New Publication

The waterfalls in the gorges at the upper reaches of the River Dee in the Cairngorm Mountains. One of the spectacular locations of the work on Mesolithic activity reported here.

It is always good to see a piece of research come to publication. In this case it brings back memories of a wonderful trip into the Cairngorms around the time of my 50th birthday to have a look at the location of some Mesolithic finds that had recently come to light during maintenance work on the National Trust for Scotland footpath at Chest of Dee on the Mar Lodge estate.

It was a wonderful location and the lithics were interesting. Evidence for the early communities who used this landscape is hard to find so we were all quite excited. Since then, with the enthusiasm of members of the National Trust for Scotland, Aberdeenshire Archaeology Service, and the Universities of Aberdeen and University College Dublin, we have mounted a programme of archaeological investigation.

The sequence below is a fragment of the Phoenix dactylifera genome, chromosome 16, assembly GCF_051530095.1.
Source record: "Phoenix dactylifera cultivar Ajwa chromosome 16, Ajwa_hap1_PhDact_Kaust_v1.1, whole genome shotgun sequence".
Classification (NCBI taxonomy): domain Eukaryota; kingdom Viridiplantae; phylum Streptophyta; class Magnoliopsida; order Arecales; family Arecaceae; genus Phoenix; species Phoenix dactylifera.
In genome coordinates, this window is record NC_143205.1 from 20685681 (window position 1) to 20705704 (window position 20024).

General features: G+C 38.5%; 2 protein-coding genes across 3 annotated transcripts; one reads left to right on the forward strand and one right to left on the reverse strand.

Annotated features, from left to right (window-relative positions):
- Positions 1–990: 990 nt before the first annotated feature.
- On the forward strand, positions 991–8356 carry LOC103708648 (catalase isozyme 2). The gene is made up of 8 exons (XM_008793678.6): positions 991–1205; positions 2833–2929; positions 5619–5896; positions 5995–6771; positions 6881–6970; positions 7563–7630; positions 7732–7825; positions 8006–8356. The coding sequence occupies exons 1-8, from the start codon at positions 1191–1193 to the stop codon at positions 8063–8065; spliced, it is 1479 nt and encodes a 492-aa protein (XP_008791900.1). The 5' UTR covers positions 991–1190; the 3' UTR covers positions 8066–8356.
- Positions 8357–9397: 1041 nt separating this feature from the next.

Of course, the fieldwork was fun! But as many know, the out-of-doors bit is only a tiny part of any archaeological project. Over the years we have been slowly analysing the finds and drawing in other information in order to try and tease out a picture of the landscape and those who lived there, or passed through it some 9000 years ago.

It is a slow process but we can finally share our thoughts in published form. I hope you find them as interesting as we do.

The project, meanwhile, continues – albeit in a piecemeal fashion. What is interesting is that with the help of Mesolithic Deeside we have been able to extend our thinking to look at the length of the River Dee right down to the sea. These big (for Scotland) rivers were important for all sorts of reasons to the early communities who lived in Scotland and we have a rare chance to build a pretty full picture of the traces they have left along the banks.

So – the work goes on, but it is nice to see this publication out.